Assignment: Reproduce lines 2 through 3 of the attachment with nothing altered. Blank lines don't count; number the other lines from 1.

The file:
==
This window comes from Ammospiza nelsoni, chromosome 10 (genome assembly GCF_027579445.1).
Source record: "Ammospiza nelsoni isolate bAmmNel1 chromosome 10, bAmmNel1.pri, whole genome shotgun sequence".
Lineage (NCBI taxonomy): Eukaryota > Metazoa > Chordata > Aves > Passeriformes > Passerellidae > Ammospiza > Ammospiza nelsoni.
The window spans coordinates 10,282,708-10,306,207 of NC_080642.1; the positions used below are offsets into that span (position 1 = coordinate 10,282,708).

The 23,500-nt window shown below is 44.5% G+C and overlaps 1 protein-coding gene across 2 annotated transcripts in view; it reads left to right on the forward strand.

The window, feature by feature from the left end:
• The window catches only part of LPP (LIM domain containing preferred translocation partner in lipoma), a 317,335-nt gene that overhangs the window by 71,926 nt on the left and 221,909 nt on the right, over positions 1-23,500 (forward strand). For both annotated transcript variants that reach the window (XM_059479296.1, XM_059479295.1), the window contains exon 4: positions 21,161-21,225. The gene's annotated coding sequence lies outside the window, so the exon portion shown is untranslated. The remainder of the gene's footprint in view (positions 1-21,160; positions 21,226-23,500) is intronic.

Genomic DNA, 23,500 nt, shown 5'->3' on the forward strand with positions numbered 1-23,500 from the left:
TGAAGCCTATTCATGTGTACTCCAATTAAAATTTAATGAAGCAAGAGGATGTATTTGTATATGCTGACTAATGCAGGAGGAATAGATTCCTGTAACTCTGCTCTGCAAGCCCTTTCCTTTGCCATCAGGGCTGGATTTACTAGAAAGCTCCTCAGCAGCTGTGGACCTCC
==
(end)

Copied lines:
Source record: "Ammospiza nelsoni isolate bAmmNel1 chromosome 10, bAmmNel1.pri, whole genome shotgun sequence".
Lineage (NCBI taxonomy): Eukaryota > Metazoa > Chordata > Aves > Passeriformes > Passerellidae > Ammospiza > Ammospiza nelsoni.